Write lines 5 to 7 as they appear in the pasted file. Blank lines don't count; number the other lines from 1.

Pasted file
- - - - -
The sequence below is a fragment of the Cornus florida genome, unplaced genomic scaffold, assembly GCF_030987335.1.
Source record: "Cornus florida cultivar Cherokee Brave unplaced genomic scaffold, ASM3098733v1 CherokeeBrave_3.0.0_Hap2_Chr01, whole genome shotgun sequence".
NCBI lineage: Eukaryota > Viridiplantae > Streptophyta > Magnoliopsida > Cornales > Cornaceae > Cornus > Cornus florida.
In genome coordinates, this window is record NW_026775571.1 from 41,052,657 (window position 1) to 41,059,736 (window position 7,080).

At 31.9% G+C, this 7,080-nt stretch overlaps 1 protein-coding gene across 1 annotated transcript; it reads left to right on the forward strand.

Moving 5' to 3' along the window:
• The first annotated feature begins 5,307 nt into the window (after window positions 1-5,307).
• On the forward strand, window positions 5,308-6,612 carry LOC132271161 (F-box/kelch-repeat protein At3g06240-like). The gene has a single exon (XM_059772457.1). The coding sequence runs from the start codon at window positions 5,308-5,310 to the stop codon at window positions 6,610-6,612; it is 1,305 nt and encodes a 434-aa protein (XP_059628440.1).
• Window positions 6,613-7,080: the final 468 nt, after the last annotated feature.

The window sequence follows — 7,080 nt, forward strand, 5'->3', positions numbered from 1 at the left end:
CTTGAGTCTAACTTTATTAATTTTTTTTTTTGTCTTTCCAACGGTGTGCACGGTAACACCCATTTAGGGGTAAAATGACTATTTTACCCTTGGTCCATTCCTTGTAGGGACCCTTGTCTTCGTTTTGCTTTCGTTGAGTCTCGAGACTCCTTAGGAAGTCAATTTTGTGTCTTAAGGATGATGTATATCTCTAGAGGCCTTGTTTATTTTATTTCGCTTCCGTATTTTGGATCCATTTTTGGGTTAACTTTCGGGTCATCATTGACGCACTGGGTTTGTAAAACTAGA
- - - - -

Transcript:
At 31.9% G+C, this 7,080-nt stretch overlaps 1 protein-coding gene across 1 annotated transcript; it reads left to right on the forward strand.

Moving 5' to 3' along the window:
• The first annotated feature begins 5,307 nt into the window (after window positions 1-5,307).